The Honors Program and COVID-19: Navigating a New Era

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Torch photo / Sara Kieran

Much like the rest of campus, the St. John’s Honors Program has gone virtual due to the COVID-19 pandemic. The program, which offers classes tailored to Honors students, was once known for providing its students with free events like walking tours across New York City and free tickets to Broadway plays and musicals, but has now been forced to adapt to a new normal for the fall semester. While not all activities could make the transition to online, substitutions have been made in order to adapt to safety guidelines. 

Dr. Robert Forman, a professor and the director of the Honors Program, has spent months preparing for both the program and his own courses so that both are able to function the best they can under the current circumstances. 

“I do not know if the benefits of online instruction could be called unexpected, but for certain students in certain situations there are benefits. Students in families with members at risk can travel less,” Forman told the Torch. “[However] I do think we need to realize that there is no substitute for in-person instruction. When COVID-19 finally abates and life becomes more regularized, I hope we do not make fully online instruction the default norm.

One of the most difficult aspects of the online transition for the Honors Program has been keeping the same level of “personalized instruction and co-curricular events that encourage student-faculty engagement,” according to Forman. “Online instruction, WebEx notwithstanding, cannot duplicate these experiences.” Forman also noted the “unsatisfactory” nature of WebEx, the chosen medium of virtual learning by the University, and has modified his classes to be held safely in person or asynchronously online with supplemental emails to get the full benefit of the taught material. 

Torch photo / Sara Kieran

Since it became apparent in April that this semester would be modified,  Forman has been tasked with creating Honors Program events and classes that are safe, functional and social. As is the case with many other University activities, the introduction of incoming freshmen to the Honors Program has been altered. Rather than meeting Forman at Summer Orientation, he has “cobbled together” a series of on-campus events which include the staples of the program like the walking tours and opera showings. Those events, along with other programs, are now to be held virtually in a socially-distanced classroom. This allows students to connect and learn from a safe distance.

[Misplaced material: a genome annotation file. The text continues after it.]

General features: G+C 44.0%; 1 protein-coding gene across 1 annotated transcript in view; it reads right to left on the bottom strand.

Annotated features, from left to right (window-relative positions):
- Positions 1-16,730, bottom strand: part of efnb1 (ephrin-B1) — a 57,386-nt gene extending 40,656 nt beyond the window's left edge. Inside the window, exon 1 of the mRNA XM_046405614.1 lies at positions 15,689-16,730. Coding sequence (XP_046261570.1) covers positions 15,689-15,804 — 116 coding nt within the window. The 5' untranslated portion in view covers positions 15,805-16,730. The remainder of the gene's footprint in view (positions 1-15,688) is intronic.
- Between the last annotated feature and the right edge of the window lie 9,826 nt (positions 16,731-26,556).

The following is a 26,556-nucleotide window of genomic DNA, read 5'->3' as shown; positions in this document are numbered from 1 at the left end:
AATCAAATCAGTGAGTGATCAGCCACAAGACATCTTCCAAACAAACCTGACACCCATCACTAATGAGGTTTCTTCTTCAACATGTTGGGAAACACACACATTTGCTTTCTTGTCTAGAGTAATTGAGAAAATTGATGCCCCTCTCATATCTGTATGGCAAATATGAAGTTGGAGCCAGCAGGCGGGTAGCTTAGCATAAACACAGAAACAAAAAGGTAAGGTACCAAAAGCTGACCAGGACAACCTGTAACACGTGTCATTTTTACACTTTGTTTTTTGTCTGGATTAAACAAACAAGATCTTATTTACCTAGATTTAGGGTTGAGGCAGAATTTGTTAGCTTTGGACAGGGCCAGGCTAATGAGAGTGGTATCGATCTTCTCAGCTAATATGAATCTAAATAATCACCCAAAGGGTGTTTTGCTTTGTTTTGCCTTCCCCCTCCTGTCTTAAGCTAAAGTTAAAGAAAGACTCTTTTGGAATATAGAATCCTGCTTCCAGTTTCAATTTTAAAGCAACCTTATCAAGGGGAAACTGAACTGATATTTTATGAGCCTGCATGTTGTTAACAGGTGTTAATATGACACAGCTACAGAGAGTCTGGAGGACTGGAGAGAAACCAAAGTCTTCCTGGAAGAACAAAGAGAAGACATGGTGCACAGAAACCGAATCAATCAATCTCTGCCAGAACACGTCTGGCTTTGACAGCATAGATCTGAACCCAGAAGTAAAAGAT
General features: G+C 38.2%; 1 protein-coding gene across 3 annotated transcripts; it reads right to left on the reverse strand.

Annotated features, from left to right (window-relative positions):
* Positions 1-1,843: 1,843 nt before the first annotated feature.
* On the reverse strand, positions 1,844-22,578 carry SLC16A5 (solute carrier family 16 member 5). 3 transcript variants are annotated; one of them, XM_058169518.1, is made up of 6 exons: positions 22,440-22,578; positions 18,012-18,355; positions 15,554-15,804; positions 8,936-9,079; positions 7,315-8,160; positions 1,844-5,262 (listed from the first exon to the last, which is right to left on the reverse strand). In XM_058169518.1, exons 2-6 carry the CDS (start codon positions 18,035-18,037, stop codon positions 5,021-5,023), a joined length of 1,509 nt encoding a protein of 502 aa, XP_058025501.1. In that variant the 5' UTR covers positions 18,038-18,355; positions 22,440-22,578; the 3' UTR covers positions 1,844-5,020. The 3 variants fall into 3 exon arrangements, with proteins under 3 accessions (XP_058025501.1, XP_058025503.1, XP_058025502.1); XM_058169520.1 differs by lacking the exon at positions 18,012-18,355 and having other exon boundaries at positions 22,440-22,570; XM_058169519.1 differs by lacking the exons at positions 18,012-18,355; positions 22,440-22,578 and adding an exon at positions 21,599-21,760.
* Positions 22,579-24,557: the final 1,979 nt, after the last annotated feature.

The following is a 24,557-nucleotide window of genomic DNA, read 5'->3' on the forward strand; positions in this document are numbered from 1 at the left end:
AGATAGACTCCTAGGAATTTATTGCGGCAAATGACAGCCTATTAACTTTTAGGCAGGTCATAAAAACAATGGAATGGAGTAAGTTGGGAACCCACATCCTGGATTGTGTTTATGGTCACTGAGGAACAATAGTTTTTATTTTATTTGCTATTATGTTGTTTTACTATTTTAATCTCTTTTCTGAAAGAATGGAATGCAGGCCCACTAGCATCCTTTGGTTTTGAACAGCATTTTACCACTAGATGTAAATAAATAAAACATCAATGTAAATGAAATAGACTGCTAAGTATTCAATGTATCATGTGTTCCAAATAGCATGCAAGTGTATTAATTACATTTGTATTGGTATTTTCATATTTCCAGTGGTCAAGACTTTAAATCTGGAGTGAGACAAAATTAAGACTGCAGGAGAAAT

Forman recently hosted the first of the new virtual walking tours through Dutch New York this past Thursday, Aug. 27, which was attended by 20 freshmen. “That hour and fifteen minutes was the most enjoyable time I have had since mid-March,” Forman said. “I felt as though I had come home again.” 

“We appreciate the fact that Forman is really out here and doing his best to do the online stuff and give us as much as he can,” Matthew Wong, class of 2023, said. “It [the transition] hasn’t really made a difference” to the Honors Program. 

Besides the modified activities, the Honors Commons, a space open only to members of the Honors Program,  – nestled in the back of St. Augustine Hall and accessible through the tunnel next to St. Albert Hall – has also been affected. The room that once held up to 50 students at a time now has a maximum capacity of 10 people. Also, all students are required to follow University policy, by wearing a mask and practicing social distancing while in this shared space. 

Torch photo / Sara Kieran

The biggest change has been to the room’s operating hours. In previous years it had been open 24 hours a day for all Honors students. Now access is reduced to 8:30 a.m. – 4:30 p.m.  Monday through Thursday and until 3:00 p.m. on Fridays. It is now completely closed during the evenings and on the weekends. So far, students have “been remarkably understanding about this,” Forman added. 

“I feel like it makes the students’ lives a lot harder because 4:50pm is kind of early, especially when a lot of us end class at 4:50 and some of us have night classes,” Wong told the Torch. 

“It’s just hard to keep in mind the hours and have to work with it; a lot of us commute so we don’t have anywhere else to go besides the Honors Commons.”